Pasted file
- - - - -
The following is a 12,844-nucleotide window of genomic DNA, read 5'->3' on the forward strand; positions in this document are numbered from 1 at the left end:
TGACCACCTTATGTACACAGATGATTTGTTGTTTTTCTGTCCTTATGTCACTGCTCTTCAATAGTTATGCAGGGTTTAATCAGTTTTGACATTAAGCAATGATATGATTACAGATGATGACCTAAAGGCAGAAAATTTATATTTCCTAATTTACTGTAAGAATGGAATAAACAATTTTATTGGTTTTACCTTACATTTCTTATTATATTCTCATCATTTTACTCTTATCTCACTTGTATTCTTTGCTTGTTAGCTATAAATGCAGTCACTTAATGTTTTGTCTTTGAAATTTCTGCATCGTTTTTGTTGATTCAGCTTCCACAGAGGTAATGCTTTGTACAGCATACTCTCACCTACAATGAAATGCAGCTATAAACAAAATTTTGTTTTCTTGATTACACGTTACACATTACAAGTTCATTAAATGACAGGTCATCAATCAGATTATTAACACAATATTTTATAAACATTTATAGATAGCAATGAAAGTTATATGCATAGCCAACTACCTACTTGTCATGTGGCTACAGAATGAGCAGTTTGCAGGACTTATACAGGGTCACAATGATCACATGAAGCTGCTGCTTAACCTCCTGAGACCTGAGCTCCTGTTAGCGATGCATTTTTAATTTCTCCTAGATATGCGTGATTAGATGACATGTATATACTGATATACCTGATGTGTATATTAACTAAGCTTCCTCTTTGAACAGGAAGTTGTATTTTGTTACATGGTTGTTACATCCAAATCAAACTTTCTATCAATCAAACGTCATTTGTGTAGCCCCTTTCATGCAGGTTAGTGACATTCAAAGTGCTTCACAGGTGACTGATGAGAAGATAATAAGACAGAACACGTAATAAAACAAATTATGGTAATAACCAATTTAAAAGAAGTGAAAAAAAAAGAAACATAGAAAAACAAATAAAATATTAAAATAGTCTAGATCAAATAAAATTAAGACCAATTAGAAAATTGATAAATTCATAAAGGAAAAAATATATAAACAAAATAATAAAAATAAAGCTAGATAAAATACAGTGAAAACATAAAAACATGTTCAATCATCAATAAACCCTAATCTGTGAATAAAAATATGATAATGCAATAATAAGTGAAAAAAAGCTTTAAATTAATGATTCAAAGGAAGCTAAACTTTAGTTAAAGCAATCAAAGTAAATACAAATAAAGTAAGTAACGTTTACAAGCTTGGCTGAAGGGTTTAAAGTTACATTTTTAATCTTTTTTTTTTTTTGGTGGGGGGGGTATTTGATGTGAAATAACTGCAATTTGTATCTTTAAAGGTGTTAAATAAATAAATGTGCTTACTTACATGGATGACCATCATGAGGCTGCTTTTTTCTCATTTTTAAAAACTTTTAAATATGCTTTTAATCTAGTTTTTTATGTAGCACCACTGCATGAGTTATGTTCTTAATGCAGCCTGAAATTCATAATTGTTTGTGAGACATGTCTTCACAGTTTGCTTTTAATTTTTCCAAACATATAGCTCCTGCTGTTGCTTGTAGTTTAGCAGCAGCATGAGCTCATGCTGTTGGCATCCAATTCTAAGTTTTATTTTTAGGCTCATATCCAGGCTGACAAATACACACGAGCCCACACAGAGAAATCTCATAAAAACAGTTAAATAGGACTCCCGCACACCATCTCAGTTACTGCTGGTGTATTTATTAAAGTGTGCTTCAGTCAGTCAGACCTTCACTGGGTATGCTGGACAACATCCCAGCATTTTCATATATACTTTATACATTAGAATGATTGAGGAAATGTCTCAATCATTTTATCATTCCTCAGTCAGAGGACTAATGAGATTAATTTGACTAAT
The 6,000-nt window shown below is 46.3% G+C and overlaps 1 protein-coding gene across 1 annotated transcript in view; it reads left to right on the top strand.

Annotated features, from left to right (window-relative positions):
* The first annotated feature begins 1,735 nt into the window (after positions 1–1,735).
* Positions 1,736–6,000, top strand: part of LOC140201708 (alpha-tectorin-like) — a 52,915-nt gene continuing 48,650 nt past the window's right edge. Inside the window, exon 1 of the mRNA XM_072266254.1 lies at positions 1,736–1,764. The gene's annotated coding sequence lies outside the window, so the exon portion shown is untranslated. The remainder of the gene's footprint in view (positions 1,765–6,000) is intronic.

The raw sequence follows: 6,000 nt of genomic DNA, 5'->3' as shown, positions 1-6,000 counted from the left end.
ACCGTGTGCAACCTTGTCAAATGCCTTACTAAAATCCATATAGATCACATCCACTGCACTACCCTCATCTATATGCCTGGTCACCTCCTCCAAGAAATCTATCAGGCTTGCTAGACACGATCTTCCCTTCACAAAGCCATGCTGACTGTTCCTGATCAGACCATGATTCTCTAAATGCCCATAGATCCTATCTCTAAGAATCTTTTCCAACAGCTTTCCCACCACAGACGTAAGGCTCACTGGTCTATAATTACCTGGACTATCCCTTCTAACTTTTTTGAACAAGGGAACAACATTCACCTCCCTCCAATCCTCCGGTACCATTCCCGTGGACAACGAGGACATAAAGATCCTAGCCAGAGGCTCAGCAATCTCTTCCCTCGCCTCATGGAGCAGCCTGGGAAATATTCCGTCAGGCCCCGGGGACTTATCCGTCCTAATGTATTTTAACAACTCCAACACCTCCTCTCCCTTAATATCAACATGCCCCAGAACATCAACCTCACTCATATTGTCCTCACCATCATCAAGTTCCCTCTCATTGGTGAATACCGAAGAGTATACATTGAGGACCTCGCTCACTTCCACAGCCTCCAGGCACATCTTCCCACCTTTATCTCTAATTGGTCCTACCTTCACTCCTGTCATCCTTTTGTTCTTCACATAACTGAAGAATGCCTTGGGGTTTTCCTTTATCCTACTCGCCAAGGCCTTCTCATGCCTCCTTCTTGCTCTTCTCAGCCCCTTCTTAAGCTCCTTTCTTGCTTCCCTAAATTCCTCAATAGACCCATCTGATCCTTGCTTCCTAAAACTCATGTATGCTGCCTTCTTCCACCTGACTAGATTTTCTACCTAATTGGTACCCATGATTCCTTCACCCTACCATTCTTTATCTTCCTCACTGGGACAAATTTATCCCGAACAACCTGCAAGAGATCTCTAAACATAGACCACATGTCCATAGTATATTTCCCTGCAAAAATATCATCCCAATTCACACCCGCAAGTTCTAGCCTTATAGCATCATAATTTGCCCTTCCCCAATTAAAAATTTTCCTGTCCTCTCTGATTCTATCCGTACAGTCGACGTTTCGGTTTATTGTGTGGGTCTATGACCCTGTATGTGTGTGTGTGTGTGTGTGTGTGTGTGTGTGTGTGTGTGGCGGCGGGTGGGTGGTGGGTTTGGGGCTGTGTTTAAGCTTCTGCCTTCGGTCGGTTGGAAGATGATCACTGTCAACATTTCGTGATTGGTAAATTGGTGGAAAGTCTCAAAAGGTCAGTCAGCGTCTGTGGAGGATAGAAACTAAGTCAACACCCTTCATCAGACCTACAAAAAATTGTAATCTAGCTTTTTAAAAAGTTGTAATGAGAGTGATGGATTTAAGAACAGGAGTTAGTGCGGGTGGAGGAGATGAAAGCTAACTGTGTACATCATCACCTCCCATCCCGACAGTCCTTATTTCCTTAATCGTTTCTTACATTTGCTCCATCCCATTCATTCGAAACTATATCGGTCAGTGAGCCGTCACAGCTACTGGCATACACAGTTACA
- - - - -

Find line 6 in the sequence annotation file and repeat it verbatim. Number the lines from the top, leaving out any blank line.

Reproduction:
* Positions 1,736–6,000, top strand: part of LOC140201708 (alpha-tectorin-like) — a 52,915-nt gene continuing 48,650 nt past the window's right edge. Inside the window, exon 1 of the mRNA XM_072266254.1 lies at positions 1,736–1,764. The gene's annotated coding sequence lies outside the window, so the exon portion shown is untranslated. The remainder of the gene's footprint in view (positions 1,765–6,000) is intronic.